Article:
Vinart Grand Tasting – From the wines under the sea to the ones buried in amfora
Two days ago, a long promenade wine tasting of 120 selected wineries in Lauba house ended, leaving us wanting it to last at least a day longer. The Vinart Grand Tasting is already the most serious and significant wine festival in Zagreb, gathering industry professionals, sommeliers, international wine buyers and wine lovers in Zagreb for the third year in a row.
What we enjoy especially are the workshops that announce the two-day promenade tasting of wines, starting each year approximately 2 weeks before the festival itself. They are the best way to get familiar with the indigenous grape varieties of Croatia, taste special wines winemakers bring out of the cellar and get to know more about the specific winery and the winemaking practices.
The new dimension of amphora wine
Marino Markežić, owner of the Kabola winery, led us through the development of Malvasia Istriana in Kabola wine cellars in Buje, Istria. From the most refreshing to the purest versions of the most complex wines, matured in amphoras.
“A touch of oxygen in winemaking is welcomed. Usually, it comes through oak but when we age wines underground – the air comes in through soil and clay,” explains Markežić. You can picture the air moving through the particles of Istrian white land where Kabola has its vineyards and then struggling to get in through clay –picking up a bit of aroma and flavours along the way. That specific signature combined with longer maceration comes through in each bottle of Kabola Amfora.
We also tasted one of few bottles of Kabola Malvazija from 2010. If anyone thought young and fresh Malvasia can’t hold on with time – they are wrong. Only inox and after 8 years in bottle, you still have preserved freshness, developed aromas of more serious, riper fruit and that pleasant bitter touch to the wine.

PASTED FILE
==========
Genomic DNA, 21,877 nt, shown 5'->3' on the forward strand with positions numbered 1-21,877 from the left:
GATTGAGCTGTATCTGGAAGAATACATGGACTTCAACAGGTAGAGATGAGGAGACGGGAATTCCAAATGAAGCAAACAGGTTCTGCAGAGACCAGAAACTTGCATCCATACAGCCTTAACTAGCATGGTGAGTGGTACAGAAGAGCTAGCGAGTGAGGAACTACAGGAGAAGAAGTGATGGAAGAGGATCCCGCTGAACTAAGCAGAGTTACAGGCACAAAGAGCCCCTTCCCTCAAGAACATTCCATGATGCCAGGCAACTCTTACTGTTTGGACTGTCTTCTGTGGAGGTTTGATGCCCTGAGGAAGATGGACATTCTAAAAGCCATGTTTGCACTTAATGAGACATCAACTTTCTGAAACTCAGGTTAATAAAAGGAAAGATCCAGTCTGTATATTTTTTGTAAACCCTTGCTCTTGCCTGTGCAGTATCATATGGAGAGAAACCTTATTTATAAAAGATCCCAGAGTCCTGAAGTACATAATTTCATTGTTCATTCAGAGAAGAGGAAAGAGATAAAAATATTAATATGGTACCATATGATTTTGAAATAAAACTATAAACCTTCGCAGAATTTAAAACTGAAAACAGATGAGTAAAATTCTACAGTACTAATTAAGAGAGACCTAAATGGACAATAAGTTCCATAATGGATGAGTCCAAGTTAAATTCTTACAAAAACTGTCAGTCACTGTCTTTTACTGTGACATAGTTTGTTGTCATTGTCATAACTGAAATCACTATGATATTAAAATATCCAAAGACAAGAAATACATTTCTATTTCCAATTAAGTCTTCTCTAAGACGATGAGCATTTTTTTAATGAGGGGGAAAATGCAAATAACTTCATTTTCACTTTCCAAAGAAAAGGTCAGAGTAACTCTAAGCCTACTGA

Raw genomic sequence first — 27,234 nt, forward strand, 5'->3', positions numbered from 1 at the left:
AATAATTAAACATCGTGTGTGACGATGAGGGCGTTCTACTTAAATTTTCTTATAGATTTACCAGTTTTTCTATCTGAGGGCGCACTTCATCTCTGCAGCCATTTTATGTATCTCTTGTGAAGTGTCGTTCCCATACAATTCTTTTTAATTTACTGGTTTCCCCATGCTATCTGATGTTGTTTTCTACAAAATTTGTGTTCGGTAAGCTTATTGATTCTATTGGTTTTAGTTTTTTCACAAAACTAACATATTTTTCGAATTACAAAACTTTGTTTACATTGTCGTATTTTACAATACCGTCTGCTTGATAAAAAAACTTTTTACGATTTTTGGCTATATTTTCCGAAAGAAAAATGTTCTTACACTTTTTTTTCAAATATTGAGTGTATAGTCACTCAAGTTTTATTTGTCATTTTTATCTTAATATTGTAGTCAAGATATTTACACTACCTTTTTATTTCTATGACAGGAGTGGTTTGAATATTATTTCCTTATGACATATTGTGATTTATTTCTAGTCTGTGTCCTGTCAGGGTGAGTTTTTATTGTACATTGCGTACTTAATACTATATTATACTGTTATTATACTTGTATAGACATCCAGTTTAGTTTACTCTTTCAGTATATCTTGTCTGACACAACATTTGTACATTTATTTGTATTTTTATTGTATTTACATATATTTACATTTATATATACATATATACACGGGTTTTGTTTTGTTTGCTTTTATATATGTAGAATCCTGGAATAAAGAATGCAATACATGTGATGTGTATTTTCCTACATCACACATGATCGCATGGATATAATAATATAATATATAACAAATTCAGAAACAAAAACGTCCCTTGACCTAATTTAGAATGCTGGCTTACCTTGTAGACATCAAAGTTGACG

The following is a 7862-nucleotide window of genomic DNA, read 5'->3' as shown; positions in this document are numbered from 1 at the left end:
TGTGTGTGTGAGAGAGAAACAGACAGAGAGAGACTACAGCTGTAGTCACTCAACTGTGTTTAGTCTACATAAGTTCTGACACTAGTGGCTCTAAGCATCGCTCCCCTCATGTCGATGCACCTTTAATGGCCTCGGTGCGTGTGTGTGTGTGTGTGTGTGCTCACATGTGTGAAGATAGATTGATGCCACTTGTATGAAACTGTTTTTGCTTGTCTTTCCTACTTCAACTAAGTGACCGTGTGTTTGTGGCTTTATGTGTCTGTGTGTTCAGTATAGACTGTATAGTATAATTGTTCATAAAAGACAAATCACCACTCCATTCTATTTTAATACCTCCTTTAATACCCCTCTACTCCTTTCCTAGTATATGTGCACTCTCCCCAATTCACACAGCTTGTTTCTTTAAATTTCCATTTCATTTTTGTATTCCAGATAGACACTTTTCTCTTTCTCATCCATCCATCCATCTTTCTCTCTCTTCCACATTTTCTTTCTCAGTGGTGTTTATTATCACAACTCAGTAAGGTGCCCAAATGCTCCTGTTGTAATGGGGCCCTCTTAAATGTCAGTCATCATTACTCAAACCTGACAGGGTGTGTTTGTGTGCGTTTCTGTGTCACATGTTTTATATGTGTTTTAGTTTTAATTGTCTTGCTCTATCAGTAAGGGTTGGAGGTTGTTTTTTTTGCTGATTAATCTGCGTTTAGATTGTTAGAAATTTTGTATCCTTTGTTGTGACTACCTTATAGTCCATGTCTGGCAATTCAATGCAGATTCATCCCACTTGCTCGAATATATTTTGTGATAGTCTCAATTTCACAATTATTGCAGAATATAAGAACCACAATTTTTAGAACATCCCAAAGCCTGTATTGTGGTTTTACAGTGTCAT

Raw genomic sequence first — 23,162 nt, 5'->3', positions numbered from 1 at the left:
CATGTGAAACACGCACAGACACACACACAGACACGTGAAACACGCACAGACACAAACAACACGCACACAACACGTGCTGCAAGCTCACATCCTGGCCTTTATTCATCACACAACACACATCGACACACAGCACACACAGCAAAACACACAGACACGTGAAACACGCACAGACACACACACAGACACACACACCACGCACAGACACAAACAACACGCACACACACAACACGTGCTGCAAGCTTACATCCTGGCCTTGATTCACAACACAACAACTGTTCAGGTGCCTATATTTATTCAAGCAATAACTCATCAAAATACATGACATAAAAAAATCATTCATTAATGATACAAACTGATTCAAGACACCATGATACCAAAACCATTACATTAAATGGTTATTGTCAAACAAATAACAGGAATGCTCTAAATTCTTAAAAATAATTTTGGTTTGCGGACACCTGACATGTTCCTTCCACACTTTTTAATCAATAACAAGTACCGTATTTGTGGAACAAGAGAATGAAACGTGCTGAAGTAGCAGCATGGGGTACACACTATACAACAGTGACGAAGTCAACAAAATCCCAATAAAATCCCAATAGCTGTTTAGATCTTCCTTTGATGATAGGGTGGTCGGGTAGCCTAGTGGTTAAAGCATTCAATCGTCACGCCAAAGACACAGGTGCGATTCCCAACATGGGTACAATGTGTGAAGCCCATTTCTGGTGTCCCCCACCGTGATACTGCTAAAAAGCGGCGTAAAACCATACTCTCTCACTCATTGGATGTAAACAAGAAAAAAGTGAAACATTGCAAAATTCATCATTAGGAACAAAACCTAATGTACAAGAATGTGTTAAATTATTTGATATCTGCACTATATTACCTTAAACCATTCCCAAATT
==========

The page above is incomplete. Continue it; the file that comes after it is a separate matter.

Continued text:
Kabola is also the first winery that is making Teran in amphoras – and we had a chance to taste the first samples of the Teran Amfora 2015. Although expected to have young, rough tannins due the longer maceration process, it was soft and incredibly ready for consumption. A lot of fresh red fruits, cherries, and blackberries coming out of the glass with spices and earth notes. Really looking forward to tasting this wine again!
The “sea” touch of aging wines underwater
Incredibly relaxing and fun was to listen (and taste) about the wines aged under the sea. Yes, more and more Croatian winemakers are exploring the benefits of the stable temperatures, tranquillity and no direct sunlight found under the sea level. Like us, wines tend to benefit from that serenity hard to find on the land. Well, at least some wines. We have learned that others (roughly 80%) got worse after being under the sea.
The “Coral Wine” project workshop showed us the differences between the same wines aged in the winemaker’s cellar and the ones under the sea. One of my personal favouritesand the one that showed significant difference was the Griffin Darkside barrique 2015. If you are Beaujolais Village lover like myself, you will enjoy this rich and elegant red wine out of Portugizac. Krešimir Ivančić from the Ivančić winery was one of the first in Plešivica, to give more character to the Portugizac – often thought and sold on the market as young and fruity red, without any perspective. Yes, very similar to Beaujolais Noveau.